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Thread: Micmac plan modifications

  1. #1

    Default Micmac plan modifications

    I want to start out saying I'm a first time builder and for me to think I can build a better canoe with modifications would be foolish. I'm building the 17' x 34" from David Hazens plans and what I have run into is, I first had to raise the entire stem a 1/2" on the strongback to get it to fair with the bottoms of the forms that were placed as directed. That seems to be a good adjustment as everything looks good from that stand point. Next modification is with the sheer line. When I placed a strip along the sheer to see how it would look, It had a sharp hook downward from the end forms to the stem and overall looked to have too much of a banana shape. If the stem had not been moved upward on the strongback the hook would have been worse. My thought on this is that the plans are for a 15' through 18' canoes, the shorter the canoe the more banana shape It will have. Raising my temparary strip along the sheer 1" on the stems leaving a 17" sheer height matches the bottoms of the forms and makes a better looking sheer line to me. If this approach of flatening the sheer seems doable, would It be better to raise the sheer line at the stems to 17" or keep the sheer at the stems the same at 18" and raise the midship to 13" instead of 12".

  2. #2
    Join Date
    Sep 2007
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    Default Re: Micmac plan modifications

    Hopefully Todd Bradshaw will chime in here. He's built a few versions of this canoe.

    Usually, the stem forms have an allowance for the intended thickness of an inner stem, so moving it vertically by 1/2" will eliminate that allowance. This is not a problem if you plan to build a stem-less version of the boat similar to the methods used by Gil Gilpatrick. You will need to make a corresponding adjustment for the change to the sheer made by moving the stem forms. Moving it "up" from the strongback should flatten the sheer a bit at the ends.

    IIRC, Hazen calls for removing center forms of the boat to shorten it where the run of the sheer is flatter in the middle of the canoe, so it should have minimal effect on the sheer at the ends. I would suggest that you check your spacing of the forms if it isn't a fair curve. Also, look to see if the stem curve is longer than the desired position of the sheer on the stem forms - sometimes the curve is continued beyond the point of the sheer for use in laminating or steaming stems - I don't have my copy of the Hazen book and plans handy at the moment, so I can't comment.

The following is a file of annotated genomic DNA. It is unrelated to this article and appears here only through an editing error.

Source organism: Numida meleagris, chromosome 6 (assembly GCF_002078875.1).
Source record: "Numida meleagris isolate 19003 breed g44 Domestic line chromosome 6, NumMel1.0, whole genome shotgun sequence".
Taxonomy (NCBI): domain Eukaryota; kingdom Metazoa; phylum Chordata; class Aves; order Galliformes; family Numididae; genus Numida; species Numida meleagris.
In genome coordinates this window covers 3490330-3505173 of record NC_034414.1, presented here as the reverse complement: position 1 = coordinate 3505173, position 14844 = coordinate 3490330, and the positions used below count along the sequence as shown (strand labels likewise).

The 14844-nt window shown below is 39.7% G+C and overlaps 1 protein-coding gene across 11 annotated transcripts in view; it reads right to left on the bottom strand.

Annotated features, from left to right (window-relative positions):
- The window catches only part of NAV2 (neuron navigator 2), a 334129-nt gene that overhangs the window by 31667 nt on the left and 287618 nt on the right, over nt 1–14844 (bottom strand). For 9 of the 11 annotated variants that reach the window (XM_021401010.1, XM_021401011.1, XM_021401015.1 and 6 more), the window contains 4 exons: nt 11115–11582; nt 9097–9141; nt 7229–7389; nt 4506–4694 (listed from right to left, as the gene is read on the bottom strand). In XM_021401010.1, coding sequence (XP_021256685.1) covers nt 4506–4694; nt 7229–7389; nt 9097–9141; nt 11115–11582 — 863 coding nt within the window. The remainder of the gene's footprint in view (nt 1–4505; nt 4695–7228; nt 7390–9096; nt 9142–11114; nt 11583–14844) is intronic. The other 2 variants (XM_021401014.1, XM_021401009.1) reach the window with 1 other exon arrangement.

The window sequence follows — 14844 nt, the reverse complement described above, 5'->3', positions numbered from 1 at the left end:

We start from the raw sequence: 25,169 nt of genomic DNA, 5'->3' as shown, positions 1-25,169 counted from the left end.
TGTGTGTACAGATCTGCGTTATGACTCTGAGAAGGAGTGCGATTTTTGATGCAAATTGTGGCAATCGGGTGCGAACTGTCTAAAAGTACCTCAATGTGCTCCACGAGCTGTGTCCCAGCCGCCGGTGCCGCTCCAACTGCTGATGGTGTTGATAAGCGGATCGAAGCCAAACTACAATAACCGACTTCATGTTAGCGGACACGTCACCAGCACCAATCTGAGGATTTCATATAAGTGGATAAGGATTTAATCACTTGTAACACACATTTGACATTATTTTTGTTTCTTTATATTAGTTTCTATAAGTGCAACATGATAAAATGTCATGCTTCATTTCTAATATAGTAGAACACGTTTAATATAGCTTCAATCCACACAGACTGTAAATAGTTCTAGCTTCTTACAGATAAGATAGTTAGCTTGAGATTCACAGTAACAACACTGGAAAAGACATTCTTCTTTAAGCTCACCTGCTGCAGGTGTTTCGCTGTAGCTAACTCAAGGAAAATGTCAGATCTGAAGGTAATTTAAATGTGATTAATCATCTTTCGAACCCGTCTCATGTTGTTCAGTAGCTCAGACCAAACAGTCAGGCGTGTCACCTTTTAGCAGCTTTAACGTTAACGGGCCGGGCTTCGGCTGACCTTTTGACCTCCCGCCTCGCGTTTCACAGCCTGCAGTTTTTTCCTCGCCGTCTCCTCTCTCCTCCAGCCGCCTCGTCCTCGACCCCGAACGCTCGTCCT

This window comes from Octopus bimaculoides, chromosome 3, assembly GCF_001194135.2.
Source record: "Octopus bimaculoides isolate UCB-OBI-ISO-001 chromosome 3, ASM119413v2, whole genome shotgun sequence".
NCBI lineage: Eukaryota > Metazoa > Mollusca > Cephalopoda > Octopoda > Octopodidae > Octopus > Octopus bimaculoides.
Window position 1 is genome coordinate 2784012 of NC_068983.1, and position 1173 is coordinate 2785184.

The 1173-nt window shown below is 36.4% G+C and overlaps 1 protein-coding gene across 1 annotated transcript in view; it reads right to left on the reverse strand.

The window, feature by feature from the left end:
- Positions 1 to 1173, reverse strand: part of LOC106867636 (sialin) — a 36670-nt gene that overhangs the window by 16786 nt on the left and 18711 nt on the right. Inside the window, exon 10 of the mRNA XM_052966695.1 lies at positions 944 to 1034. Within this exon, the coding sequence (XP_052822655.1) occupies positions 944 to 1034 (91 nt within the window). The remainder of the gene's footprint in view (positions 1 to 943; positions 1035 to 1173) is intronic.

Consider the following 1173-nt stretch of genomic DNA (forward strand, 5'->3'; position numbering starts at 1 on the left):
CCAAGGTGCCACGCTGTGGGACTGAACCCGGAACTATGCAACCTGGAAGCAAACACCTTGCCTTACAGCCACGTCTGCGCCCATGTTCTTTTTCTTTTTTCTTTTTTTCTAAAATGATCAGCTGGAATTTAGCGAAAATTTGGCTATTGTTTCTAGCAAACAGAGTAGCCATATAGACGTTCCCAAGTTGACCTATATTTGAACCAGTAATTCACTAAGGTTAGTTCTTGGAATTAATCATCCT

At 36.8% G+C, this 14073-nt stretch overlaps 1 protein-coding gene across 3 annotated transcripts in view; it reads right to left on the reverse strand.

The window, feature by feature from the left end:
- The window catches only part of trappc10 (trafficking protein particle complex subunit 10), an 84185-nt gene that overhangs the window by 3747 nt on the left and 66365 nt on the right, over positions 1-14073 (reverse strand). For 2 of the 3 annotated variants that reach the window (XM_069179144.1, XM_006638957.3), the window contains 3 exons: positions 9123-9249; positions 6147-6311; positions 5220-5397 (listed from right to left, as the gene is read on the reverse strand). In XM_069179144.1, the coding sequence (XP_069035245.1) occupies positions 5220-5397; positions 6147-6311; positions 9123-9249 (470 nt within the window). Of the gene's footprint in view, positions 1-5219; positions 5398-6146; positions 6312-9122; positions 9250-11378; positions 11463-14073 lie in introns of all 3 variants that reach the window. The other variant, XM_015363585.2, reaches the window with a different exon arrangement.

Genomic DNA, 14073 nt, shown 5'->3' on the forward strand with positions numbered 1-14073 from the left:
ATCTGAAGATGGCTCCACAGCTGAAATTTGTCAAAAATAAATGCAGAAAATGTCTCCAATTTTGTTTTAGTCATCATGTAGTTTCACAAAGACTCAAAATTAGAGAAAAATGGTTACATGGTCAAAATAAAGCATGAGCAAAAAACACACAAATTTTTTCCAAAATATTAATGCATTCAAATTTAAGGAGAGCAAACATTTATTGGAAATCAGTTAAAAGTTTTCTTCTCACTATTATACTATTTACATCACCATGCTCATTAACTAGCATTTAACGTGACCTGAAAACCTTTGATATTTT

Don't forget that raising the sheer will likely cause you to raise the position of your seating and may make for a more unstable boat, or one in which you are "reaching" more over the gunwales as you paddle.
    "Anyone who says they like portaging is either a liar or crazy."
    - Bill Mason


  3. #3
    Join Date
    Aug 2004
    Location
    Victoria BC, Canada
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    285

    Default Re: Micmac plan modifications

    I built a 16 x 34 Micmac from Hazen's book 25 years ago. My building partner and I had never built a canoe before but we set up the building form/moulds as instructed, then spent some time making sure everything was fair, laying strips all over and adjusting as needed. Don't be concerned if your form isn't exactly to the measurements in the book, making it all fair is more important. When we started building, we also found the #1 moulds were a bit narrow so shimmed them out to keep the strips fair.

    When it was time to draw the sheer, we marked the end heights and the midship height, then used a batten (it might have been nice straight strip) and eyeballed the sheerline, standing well back for a good view. Once we liked what we saw, we drew it in then measured from the centre of the bottom to make the other side the same.

    We didn't consider these modifications, just adjustments to ensure fairness. I don't know if the patterns were slightly out or if we erred in cutting them but either way it all came together in a nice canoe that I still get compliments on when we take it out.

    Cheers,

    Jamie

  4. #4

    Default Re: Micmac plan modifications

    I am using stems on this boat even though the plans don't call for them. I cut the original outline for the stem forms then cut 3/4" out where the stems would be placed and mounted my Inner stems, bringing the stem form back to the original size. I read Gilpatricks book and If I recall correctly he bevels the stem forms to get the strips to meet at the point of the forms. Yes Hazens plans do show the stem form line extending beyond the center line for the bottom and stopping short of the center line for the top. Confusing for me why It was drawn that way. Point well taken on raising the sheer midship.

  5. #5
    Join Date
    Jun 2000
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    Madison Wisconsin
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    Default Re: Micmac plan modifications